Everywhere something has to be moved, an electric motor could come into use. Modern electric drive technologies use power electrics circuitry to feed electric machinery in such a way that the process being driven runs at the desired rpm and the required torque. With an efficient and powerful drive system, energy and resource efficiency can be improved in a broad spectrum of industrial fields. As a result, electric drives are an important technology that transcend a number of areas of the European economy.
The value chain for electric drive technology in Germany includes major companies just as much as small and medium-sized enterprises. Their core activities range from the manufacturing of special materials and components to the delivery of complex systems. Electric drive technology itself is a broad discipline that falls under engineering science. Working in this area often requires in-depth application know-how. Since the producers of drive components, their business partners, and plant operators do not always possess such competence themselves, specialists from the Steinbeis Network are available upon request to provide the expertise needed for their projects.
Guidelines laid down by the European Union stipulate different energy efficiency classes for products that require power to operate. This is to provide users with guidance and to encourage the production and promotion of more energy-efficient products. Since machines with electric drives are either in operation or stand idle for significant lengths of time – and they incur high energy costs – it is in the interest of every industrial operator of such machinery to use energy-efficient drive models. In terms of the total, cumulated outlay on a machine, energy costs often exceed the initial purchasing outlays, even after a short period of time. To design new or even optimize existing drives, one has to go beyond simply referring to energy efficiency classes; making sound decisions that make sense in financial or technological terms, takes more detailed experimentation.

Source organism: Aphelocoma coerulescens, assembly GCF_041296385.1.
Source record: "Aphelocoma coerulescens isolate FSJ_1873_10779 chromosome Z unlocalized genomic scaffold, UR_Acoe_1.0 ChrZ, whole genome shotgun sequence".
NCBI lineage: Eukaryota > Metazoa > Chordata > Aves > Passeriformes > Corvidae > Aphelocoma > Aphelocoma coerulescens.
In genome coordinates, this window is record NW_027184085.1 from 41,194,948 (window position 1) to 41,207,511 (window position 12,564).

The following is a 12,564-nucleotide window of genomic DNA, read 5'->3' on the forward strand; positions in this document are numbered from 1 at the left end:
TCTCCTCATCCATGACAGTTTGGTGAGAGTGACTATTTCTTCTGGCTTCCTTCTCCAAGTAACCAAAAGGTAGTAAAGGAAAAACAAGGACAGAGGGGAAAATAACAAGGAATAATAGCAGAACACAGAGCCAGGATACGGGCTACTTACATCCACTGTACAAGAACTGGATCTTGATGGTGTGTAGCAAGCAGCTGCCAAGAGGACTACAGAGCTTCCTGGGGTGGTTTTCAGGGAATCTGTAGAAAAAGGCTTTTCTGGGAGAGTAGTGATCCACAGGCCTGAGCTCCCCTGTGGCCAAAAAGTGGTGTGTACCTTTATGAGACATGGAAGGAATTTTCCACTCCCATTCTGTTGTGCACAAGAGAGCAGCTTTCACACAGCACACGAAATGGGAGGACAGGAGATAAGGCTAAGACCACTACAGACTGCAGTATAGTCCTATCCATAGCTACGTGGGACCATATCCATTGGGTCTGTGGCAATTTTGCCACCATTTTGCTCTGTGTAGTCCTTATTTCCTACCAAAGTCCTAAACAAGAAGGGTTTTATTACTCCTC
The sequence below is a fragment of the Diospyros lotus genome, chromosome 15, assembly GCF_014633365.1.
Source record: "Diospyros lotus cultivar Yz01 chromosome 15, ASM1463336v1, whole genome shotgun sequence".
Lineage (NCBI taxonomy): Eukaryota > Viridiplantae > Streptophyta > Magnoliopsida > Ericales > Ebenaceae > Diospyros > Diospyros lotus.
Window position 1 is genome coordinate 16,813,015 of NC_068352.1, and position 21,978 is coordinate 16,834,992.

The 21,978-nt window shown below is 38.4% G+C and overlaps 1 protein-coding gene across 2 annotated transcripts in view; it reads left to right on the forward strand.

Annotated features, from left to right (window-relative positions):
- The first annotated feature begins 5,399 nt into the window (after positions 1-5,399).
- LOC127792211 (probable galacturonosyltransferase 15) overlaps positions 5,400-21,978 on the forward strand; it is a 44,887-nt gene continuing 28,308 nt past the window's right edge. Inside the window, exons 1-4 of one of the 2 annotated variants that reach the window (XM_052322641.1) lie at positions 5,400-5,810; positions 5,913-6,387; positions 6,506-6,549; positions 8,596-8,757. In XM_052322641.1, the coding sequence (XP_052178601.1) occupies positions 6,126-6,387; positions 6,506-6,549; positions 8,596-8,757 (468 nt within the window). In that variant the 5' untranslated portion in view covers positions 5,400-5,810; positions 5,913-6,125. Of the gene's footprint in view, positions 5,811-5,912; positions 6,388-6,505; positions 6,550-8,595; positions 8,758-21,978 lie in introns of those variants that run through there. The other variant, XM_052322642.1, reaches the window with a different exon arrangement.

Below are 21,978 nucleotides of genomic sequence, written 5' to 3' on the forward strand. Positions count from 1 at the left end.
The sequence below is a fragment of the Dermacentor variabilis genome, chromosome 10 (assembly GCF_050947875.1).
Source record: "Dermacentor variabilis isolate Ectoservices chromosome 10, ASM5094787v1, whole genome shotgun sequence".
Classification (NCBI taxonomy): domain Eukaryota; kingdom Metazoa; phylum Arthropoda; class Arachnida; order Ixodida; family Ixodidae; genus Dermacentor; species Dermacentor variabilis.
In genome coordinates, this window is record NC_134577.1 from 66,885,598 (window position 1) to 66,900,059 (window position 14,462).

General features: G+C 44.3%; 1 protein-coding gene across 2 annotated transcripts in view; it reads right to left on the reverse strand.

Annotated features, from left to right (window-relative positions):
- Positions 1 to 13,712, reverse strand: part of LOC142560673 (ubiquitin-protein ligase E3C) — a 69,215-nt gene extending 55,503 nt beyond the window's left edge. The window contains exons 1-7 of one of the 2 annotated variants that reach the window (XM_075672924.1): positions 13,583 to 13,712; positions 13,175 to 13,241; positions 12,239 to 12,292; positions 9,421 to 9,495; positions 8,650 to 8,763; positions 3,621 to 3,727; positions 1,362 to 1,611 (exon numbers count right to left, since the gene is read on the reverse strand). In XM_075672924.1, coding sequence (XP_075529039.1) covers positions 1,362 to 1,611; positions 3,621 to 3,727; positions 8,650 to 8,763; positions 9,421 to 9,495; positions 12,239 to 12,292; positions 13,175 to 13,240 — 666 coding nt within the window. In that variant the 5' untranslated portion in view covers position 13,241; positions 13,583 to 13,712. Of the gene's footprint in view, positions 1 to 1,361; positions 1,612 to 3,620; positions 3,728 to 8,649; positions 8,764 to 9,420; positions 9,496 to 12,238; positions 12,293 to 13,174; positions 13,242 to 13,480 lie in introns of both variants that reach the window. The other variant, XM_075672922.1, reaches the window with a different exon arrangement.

Transferring know-how and technology into different areas of energy and resource efficiency not only reduces the burden on our environment, it also bolsters Germany’s competitiveness as an industrial economy. I do hope you gain plenty of interesting insights from this latest edition of TRANSFER magazine and enjoy reading about the projects, services, and products offered by the Steinbeis Network.
Prof. Dr.-Ing. Johannes Teigelkötter
Prof. Dr.-Ing. Johannes Teigelkotter is a lecturer and researcher at Aschaffenburg University of Applied Sciences and is the director of the Steinbeis Transfer Center for Energy-efficient Power Electronics for Electrical Drives and Power Storage Systems. Collaboration with the Darmstadt-based company Hottinger Baldwin Messtechnik GmbH resulted in Johannes Teigelkotter and his team winning the 2015 Steinbeis Foundation Transfer Price – the Lohn Award – for their project work, which dealt with raw data analysis and precise efficiency measurements taken on electric drives. Your contact with Johannes Teigelkotter: firstname.lastname@example.org